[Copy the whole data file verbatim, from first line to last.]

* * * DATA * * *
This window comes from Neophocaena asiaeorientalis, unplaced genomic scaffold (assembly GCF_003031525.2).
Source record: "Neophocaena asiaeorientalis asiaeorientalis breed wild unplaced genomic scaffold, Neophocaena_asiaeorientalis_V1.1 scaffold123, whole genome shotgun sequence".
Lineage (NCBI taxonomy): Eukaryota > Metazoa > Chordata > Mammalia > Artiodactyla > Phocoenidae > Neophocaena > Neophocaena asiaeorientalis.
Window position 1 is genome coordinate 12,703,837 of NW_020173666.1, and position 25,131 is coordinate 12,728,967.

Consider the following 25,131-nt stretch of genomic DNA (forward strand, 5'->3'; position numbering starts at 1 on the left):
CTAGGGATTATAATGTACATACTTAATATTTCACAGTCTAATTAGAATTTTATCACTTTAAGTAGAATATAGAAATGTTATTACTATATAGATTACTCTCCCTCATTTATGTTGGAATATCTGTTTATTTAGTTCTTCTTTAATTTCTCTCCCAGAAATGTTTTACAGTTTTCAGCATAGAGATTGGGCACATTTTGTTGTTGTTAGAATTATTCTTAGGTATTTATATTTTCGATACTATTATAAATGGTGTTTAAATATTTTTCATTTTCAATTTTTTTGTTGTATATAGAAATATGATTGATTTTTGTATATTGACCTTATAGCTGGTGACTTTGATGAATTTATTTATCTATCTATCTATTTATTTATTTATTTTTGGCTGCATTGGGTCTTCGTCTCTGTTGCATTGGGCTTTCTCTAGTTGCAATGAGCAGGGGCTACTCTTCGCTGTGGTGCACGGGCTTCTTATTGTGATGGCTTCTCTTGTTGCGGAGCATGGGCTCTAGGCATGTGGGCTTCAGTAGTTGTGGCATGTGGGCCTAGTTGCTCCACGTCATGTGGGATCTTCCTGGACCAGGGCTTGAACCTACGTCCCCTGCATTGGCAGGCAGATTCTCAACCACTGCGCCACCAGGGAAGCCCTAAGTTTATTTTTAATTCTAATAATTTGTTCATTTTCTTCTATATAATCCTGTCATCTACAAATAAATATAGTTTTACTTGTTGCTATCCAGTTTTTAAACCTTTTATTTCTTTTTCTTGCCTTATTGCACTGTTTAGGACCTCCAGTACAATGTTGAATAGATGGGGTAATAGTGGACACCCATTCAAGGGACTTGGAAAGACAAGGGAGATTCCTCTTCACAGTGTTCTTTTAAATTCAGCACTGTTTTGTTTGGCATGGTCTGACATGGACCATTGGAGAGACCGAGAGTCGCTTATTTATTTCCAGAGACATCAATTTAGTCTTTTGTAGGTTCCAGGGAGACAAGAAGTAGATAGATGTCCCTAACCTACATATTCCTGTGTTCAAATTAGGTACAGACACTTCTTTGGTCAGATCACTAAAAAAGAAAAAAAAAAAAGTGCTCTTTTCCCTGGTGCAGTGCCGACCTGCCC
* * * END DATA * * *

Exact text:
This window comes from Neophocaena asiaeorientalis, unplaced genomic scaffold (assembly GCF_003031525.2).
Source record: "Neophocaena asiaeorientalis asiaeorientalis breed wild unplaced genomic scaffold, Neophocaena_asiaeorientalis_V1.1 scaffold123, whole genome shotgun sequence".
Lineage (NCBI taxonomy): Eukaryota > Metazoa > Chordata > Mammalia > Artiodactyla > Phocoenidae > Neophocaena > Neophocaena asiaeorientalis.
Window position 1 is genome coordinate 12,703,837 of NW_020173666.1, and position 25,131 is coordinate 12,728,967.

Consider the following 25,131-nt stretch of genomic DNA (forward strand, 5'->3'; position numbering starts at 1 on the left):
CTAGGGATTATAATGTACATACTTAATATTTCACAGTCTAATTAGAATTTTATCACTTTAAGTAGAATATAGAAATGTTATTACTATATAGATTACTCTCCCTCATTTATGTTGGAATATCTGTTTATTTAGTTCTTCTTTAATTTCTCTCCCAGAAATGTTTTACAGTTTTCAGCATAGAGATTGGGCACATTTTGTTGTTGTTAGAATTATTCTTAGGTATTTATATTTTCGATACTATTATAAATGGTGTTTAAATATTTTTCATTTTCAATTTTTTTGTTGTATATAGAAATATGATTGATTTTTGTATATTGACCTTATAGCTGGTGACTTTGATGAATTTATTTATCTATCTATCTATTTATTTATTTATTTTTGGCTGCATTGGGTCTTCGTCTCTGTTGCATTGGGCTTTCTCTAGTTGCAATGAGCAGGGGCTACTCTTCGCTGTGGTGCACGGGCTTCTTATTGTGATGGCTTCTCTTGTTGCGGAGCATGGGCTCTAGGCATGTGGGCTTCAGTAGTTGTGGCATGTGGGCCTAGTTGCTCCACGTCATGTGGGATCTTCCTGGACCAGGGCTTGAACCTACGTCCCCTGCATTGGCAGGCAGATTCTCAACCACTGCGCCACCAGGGAAGCCCTAAGTTTATTTTTAATTCTAATAATTTGTTCATTTTCTTCTATATAATCCTGTCATCTACAAATAAATATAGTTTTACTTGTTGCTATCCAGTTTTTAAACCTTTTATTTCTTTTTCTTGCCTTATTGCACTGTTTAGGACCTCCAGTACAATGTTGAATAGATGGGGTAATAGTGGACACCCATTCAAGGGACTTGGAAAGACAAGGGAGATTCCTCTTCACAGTGTTCTTTTAAATTCAGCACTGTTTTGTTTGGCATGGTCTGACATGGACCATTGGAGAGACCGAGAGTCGCTTATTTATTTCCAGAGACATCAATTTAGTCTTTTGTAGGTTCCAGGGAGACAAGAAGTAGATAGATGTCCCTAACCTACATATTCCTGTGTTCAAATTAGGTACAGACACTTCTTTGGTCAGATCACTAAAAAAGAAAAAAAAAAAAGTGCTCTTTTCCCTGGTGCAGTGCCGACCTGCCC